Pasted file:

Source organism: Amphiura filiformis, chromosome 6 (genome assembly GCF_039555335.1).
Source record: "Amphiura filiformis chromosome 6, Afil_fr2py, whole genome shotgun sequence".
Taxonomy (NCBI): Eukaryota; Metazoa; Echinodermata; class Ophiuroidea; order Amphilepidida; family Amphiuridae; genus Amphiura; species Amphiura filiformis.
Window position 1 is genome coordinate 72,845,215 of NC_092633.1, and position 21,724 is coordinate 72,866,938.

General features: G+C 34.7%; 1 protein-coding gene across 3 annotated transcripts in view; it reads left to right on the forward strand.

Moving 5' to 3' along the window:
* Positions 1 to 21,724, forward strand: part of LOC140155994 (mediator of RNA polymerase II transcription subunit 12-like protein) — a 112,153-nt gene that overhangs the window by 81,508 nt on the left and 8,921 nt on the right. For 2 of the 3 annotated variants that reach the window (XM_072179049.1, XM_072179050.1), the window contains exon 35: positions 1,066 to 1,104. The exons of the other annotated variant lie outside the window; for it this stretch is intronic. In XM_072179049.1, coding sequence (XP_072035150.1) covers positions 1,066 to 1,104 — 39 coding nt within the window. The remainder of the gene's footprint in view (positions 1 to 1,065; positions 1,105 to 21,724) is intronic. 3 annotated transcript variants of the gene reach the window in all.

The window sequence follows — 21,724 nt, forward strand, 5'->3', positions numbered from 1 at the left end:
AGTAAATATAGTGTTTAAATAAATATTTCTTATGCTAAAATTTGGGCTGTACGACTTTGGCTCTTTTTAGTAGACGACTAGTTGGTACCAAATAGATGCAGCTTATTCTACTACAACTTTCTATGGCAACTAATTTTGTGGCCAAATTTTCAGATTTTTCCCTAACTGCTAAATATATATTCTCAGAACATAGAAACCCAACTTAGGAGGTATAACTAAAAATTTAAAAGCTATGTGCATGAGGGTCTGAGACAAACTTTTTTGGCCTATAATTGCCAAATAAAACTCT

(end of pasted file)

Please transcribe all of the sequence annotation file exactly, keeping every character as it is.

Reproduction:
Source organism: Amphiura filiformis, chromosome 6 (genome assembly GCF_039555335.1).
Source record: "Amphiura filiformis chromosome 6, Afil_fr2py, whole genome shotgun sequence".
Taxonomy (NCBI): Eukaryota; Metazoa; Echinodermata; class Ophiuroidea; order Amphilepidida; family Amphiuridae; genus Amphiura; species Amphiura filiformis.
Window position 1 is genome coordinate 72,845,215 of NC_092633.1, and position 21,724 is coordinate 72,866,938.

General features: G+C 34.7%; 1 protein-coding gene across 3 annotated transcripts in view; it reads left to right on the forward strand.

Moving 5' to 3' along the window:
* Positions 1 to 21,724, forward strand: part of LOC140155994 (mediator of RNA polymerase II transcription subunit 12-like protein) — a 112,153-nt gene that overhangs the window by 81,508 nt on the left and 8,921 nt on the right. For 2 of the 3 annotated variants that reach the window (XM_072179049.1, XM_072179050.1), the window contains exon 35: positions 1,066 to 1,104. The exons of the other annotated variant lie outside the window; for it this stretch is intronic. In XM_072179049.1, coding sequence (XP_072035150.1) covers positions 1,066 to 1,104 — 39 coding nt within the window. The remainder of the gene's footprint in view (positions 1 to 1,065; positions 1,105 to 21,724) is intronic. 3 annotated transcript variants of the gene reach the window in all.

The window sequence follows — 21,724 nt, forward strand, 5'->3', positions numbered from 1 at the left end:
AGTAAATATAGTGTTTAAATAAATATTTCTTATGCTAAAATTTGGGCTGTACGACTTTGGCTCTTTTTAGTAGACGACTAGTTGGTACCAAATAGATGCAGCTTATTCTACTACAACTTTCTATGGCAACTAATTTTGTGGCCAAATTTTCAGATTTTTCCCTAACTGCTAAATATATATTCTCAGAACATAGAAACCCAACTTAGGAGGTATAACTAAAAATTTAAAAGCTATGTGCATGAGGGTCTGAGACAAACTTTTTTGGCCTATAATTGCCAAATAAAACTCT